To talk.

People trying to make sense out of the senseless. Isn’t that the definition for crazy? But we were all a little crazy that day. All of us who came into the bookstore because we needed others.

To cry.

People like Paulina, Paulina letting me into Delaney’s early, to watch those images on the tv’s inside the bar. Those images on the tv. Smoke. Skyscrapers. Smoke. Plane. Smoke. Skyscrapers. Smoke. Plane.

Plane, then no plane. Fireball, fireball – a neverending fireball. Then smoke. More smoke. On the tv. Inside Delaney’s. All day.

To get angry.

New York was so far away. We felt so far away. But so close, because of the stupid tv. There in Delaney’s. There at the lunch-counter. There in your bedroom. New York was just right there. So close and so far.

On our way into Modesto - today, ten years later. Ten years later and now we have Elizabeth and Kristina. And now we live in Alameda, not San Francisco. Ten years later and we’re headed into Modesto for the 40 Day Blessing of our nephew, Andoni. Andoni - named after my father, Tony Petrulakis. My father who we don’t have, Andoni who we do. So much changes in ten years, so much.

And on our way to Modesto, speeding along 580, we approach an overpass at 1st Street and Springtown Boulevard. A Livermore overpass. And on that overpass this morning, at about 10:30 am, twelve hours ago, there stood a lone figure holding a flag. Just a man, holding an American flag. Knees locked, his body ramrod straight. Not responding to the honks from the cars rushing beneath him.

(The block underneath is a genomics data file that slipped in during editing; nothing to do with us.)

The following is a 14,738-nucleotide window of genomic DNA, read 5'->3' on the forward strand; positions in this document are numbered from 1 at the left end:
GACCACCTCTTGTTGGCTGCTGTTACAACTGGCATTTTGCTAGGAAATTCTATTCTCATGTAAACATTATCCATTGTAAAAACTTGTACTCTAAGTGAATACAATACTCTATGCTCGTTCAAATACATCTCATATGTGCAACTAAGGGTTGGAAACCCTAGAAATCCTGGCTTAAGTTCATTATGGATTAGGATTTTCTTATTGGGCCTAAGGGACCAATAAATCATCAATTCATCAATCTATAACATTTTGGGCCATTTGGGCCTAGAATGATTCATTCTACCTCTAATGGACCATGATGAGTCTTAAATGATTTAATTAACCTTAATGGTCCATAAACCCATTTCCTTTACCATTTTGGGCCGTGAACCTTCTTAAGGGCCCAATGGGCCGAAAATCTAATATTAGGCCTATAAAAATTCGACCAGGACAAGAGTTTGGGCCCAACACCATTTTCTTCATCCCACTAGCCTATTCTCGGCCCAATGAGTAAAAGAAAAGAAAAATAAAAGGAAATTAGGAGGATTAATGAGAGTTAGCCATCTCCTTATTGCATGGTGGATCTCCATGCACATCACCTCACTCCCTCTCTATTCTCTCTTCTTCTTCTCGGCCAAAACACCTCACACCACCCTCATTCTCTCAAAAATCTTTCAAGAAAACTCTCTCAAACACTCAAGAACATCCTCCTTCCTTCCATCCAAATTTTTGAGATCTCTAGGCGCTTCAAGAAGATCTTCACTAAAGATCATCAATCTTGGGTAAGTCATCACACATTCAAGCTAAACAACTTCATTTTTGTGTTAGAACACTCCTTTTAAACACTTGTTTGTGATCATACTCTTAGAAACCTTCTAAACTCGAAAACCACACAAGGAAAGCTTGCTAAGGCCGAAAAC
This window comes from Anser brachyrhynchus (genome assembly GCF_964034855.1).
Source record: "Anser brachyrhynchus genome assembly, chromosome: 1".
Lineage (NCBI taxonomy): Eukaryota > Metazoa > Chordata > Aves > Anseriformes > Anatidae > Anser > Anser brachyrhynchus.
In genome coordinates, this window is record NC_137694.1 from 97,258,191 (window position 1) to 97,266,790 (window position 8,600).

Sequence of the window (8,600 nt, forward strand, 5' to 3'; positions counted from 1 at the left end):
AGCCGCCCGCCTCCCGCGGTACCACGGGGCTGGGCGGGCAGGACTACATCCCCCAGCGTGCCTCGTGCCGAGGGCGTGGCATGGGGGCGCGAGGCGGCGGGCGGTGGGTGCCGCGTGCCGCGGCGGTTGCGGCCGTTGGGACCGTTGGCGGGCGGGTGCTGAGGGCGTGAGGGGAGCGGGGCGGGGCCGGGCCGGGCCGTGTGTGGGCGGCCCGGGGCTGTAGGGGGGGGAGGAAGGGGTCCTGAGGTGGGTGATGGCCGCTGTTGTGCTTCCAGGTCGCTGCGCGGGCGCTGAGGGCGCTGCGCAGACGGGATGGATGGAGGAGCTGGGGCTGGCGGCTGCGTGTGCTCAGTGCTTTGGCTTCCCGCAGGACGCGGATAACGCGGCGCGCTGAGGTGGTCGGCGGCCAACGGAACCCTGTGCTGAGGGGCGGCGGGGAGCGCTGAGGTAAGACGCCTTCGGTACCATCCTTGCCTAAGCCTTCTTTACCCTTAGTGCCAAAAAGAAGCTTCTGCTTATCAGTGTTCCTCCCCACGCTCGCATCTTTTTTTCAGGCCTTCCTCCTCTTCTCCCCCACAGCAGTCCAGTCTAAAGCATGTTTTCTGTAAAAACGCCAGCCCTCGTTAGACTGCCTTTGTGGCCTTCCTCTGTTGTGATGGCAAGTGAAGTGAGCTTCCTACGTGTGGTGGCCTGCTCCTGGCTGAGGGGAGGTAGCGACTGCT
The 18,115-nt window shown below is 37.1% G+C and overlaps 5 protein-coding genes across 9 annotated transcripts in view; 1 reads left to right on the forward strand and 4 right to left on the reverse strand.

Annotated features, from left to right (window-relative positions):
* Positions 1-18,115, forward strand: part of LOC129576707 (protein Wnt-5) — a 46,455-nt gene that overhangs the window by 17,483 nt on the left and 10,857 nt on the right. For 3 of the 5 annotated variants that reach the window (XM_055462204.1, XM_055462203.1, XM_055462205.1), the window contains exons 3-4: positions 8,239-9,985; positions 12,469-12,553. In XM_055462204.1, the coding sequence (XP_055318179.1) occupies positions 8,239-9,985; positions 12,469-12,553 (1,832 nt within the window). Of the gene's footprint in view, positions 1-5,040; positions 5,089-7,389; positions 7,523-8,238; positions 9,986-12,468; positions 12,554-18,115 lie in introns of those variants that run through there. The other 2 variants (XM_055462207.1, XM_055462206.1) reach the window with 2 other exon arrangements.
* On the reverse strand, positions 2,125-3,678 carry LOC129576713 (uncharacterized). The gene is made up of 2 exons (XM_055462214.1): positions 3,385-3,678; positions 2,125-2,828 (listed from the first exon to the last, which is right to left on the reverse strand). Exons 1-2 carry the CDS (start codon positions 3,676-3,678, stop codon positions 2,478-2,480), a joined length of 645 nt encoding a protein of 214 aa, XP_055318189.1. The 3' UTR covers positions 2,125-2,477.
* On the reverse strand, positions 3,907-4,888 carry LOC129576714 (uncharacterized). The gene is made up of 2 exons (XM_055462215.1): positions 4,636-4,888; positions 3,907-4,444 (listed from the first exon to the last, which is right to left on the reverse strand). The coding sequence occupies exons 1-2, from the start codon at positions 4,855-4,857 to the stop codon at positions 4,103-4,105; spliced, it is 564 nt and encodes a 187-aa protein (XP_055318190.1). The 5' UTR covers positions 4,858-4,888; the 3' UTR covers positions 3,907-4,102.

Just standing, holding a flag – the flag snapping in the wind.

And I know today there are commentators who say we haven’t done enough. Others who say we’ve done too much. And they’ll both use this day to get their warped little thoughts across. Because they won’t be satisfied just–

To mourn.

–they won’t be satisfied with anything other than not listening to anyone else. They won’t be satisfied until the shrill noise they’ve made today adds to the cacophony.

But when a figure holding a flag, a ramrod straight figure holding a flag, when that figure necessitates that you – makes a Mom and Dad explain to their seven-year-old and their four-year-old – when you are made to try and explain the senseless actions of lunatics to children, when you interrupt the children in the backseat who are singing silly songs, when you try and limn the ugly facts of that ten-year-old day to the singing children in the backseat.

When you do this because the day itself is so conspicuous.  When, as Elizabeth says, as your seven-year-old says, Mommy, Daddy, it's a special day, the day when part of America died. When flags are flying everywhere – not just from the overpass, not just held by a solitary man – when flags fly from front yards, from eighteen-wheelers, from the hillsides of the Altamont Pass.  When you and your wife are forced to explain all these flags, all the red, white and blue – to your silly, singing children?